NASH, Paul Genesis. Twelve Woodcuts by Paul Nash. Soho: The Nonesuch Press, 1924.
Slim 8vo; original black paper-covered boards, embossed and lettered in gilt to upper and lower edges of upper boards, as well as to spine; edges untrimmed; pp. ; french-folded as issued; 12 woodcuts by Paul Nash; light spotting and offsetting to the initial leaf, otherwise an exceptionally clean copy; in the orange jacket which is lightly spotted in places, the spine evenly faded, and some small chips and closed tears to edges; the rest of the orange colour still vibrant, and a book increasingly difficult to find in good condition.
One of 375 numbered copies, this no. 298. The cuts were printed from the wood with the text in Rudolf Koch's Neuland type. This was the first extended appearance of Neuland type in England. It combined superbly with Nash's striking woodcuts.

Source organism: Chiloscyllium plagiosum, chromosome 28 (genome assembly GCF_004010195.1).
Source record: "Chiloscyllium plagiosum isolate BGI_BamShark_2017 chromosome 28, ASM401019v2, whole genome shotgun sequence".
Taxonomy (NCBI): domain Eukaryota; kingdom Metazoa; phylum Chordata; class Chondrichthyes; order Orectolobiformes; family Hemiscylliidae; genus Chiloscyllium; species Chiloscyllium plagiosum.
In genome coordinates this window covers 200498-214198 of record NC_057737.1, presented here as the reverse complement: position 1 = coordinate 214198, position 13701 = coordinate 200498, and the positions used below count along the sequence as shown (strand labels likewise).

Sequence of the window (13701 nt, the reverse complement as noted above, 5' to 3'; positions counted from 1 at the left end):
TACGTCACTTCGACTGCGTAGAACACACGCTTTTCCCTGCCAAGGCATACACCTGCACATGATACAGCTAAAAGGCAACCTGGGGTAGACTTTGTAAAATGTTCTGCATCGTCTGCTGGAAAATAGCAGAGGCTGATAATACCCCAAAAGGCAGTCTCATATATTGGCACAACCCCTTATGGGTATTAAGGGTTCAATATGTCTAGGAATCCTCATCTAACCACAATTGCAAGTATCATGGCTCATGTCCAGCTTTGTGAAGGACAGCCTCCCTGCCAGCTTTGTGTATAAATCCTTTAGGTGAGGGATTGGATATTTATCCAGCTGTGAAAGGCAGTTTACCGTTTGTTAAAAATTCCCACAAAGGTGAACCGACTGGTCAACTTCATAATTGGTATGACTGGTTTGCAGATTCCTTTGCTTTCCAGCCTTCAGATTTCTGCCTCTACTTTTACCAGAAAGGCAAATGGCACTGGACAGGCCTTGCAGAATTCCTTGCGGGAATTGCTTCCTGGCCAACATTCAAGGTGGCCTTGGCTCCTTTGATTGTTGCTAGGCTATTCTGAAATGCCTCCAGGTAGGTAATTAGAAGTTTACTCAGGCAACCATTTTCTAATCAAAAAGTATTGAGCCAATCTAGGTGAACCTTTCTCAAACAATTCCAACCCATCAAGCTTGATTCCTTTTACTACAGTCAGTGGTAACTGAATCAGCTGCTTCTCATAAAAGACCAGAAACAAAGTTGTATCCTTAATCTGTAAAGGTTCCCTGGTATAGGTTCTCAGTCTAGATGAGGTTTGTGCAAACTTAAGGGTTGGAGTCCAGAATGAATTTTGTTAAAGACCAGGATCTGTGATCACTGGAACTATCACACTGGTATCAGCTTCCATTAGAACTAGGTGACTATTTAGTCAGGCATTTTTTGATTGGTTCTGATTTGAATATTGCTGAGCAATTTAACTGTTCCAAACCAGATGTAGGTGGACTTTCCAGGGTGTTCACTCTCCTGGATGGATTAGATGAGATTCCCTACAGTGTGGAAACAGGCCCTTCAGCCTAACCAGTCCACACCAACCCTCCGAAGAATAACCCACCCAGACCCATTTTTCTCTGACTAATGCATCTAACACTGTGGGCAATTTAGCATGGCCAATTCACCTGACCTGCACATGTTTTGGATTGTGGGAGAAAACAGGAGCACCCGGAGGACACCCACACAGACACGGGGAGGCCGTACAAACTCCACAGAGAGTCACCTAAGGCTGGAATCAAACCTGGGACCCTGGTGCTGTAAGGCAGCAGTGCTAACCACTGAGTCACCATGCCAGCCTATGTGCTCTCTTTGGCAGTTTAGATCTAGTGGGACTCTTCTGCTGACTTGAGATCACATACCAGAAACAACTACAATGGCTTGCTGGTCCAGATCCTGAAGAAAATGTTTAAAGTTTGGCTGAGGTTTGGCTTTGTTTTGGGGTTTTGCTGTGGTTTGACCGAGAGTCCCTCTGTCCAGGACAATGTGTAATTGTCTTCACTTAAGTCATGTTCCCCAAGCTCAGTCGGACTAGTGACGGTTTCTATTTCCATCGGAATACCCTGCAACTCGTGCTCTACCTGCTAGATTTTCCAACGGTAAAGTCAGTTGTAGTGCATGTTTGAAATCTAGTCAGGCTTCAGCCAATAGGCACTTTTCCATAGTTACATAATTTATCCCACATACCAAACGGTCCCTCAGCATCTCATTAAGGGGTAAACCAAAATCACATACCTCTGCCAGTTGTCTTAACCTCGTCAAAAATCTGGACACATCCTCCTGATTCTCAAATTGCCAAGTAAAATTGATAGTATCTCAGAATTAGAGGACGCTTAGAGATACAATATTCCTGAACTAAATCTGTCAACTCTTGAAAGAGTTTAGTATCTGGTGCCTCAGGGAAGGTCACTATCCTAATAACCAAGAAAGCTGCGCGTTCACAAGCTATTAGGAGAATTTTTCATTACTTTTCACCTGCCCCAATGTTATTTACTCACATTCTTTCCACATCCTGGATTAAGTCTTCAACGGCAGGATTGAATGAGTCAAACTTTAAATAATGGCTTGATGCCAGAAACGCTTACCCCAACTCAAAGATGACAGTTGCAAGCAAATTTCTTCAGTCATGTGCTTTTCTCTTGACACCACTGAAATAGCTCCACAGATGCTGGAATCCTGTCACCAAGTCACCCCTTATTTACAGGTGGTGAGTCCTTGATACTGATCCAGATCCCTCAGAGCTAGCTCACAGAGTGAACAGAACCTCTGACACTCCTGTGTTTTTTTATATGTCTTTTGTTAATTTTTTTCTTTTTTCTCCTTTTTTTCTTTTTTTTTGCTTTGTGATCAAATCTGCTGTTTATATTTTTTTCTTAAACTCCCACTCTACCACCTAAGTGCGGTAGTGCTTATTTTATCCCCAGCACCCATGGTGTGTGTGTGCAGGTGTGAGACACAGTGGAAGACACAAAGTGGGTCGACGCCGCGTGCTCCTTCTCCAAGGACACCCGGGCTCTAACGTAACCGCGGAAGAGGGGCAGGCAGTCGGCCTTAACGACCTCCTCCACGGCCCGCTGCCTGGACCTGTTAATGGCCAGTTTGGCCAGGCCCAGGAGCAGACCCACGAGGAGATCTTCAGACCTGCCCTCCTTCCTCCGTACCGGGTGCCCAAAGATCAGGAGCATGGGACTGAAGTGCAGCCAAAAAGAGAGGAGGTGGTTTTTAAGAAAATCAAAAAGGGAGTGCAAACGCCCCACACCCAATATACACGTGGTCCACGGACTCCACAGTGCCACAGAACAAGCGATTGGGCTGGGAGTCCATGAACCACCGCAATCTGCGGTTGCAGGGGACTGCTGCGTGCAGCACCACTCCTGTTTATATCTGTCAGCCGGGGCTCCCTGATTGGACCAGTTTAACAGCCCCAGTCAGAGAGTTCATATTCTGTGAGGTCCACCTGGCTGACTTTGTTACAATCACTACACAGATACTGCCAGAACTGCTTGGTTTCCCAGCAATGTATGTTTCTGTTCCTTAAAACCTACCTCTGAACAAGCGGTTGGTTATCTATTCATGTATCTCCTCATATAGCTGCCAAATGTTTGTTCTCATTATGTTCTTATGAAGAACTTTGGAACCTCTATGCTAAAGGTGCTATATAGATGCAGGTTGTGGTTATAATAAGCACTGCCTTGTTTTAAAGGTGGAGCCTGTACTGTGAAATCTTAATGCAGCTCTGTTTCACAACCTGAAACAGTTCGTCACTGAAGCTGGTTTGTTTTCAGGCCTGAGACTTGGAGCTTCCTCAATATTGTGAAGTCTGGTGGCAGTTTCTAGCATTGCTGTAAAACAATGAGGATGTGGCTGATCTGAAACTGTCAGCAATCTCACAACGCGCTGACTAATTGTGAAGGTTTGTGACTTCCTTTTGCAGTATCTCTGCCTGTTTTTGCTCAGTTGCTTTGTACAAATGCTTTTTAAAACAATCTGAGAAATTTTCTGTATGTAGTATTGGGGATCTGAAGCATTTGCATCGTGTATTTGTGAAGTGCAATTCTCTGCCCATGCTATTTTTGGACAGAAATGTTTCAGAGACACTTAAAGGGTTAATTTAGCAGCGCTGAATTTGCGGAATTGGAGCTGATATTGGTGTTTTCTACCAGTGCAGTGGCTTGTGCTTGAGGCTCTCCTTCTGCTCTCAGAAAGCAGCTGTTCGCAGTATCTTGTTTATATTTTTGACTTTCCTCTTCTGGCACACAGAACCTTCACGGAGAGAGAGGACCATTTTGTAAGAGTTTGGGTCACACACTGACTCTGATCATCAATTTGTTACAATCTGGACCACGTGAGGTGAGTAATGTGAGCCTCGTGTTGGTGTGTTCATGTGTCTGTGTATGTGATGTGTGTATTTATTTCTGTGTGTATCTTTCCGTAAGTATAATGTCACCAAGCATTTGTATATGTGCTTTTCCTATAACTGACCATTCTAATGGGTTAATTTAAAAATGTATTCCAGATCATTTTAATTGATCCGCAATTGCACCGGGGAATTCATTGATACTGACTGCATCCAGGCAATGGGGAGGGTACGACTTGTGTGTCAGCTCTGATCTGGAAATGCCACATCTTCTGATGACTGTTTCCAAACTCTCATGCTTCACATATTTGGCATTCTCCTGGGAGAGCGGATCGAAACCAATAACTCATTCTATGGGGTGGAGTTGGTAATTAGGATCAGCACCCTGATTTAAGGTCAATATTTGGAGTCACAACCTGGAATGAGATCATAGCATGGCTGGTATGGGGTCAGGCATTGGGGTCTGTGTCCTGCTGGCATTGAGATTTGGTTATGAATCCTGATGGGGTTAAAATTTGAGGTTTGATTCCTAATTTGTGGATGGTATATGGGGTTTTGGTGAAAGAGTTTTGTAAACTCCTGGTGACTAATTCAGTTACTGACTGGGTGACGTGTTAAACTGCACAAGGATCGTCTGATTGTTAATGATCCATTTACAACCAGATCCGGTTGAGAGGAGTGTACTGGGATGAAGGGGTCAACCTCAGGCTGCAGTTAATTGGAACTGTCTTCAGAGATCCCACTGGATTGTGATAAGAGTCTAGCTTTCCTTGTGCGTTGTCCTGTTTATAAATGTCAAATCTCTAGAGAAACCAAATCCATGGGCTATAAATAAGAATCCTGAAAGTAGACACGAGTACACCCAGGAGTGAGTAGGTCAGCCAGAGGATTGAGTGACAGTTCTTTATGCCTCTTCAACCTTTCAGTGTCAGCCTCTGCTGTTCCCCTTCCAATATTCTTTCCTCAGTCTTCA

The book was produced during a period when Nash regarded himself as ‘a war artist without a war’. Nash's woodcuts start with a solid black evocation of The Void, his stark images gradually emerging from primordial darkness into divine light, dynamic semi-abstract forms evoking the mystery of the appearance of the universe at God’s command. Facing these brooding wood engravings is the King James version of the text, stripped of punctuation, with the rough-hewn characters deliberately chosen to match the force of Nash’s dark engravings, the image and text uniting to create a modernist ‘Block book’. Because of the heavy black illustrations and text, the pages were doubled over as ‘French folds’ to avoid distracting show-through.
It is now recognised as a high point in his artistic output and one of the most significant illustrated books of the twentieth century.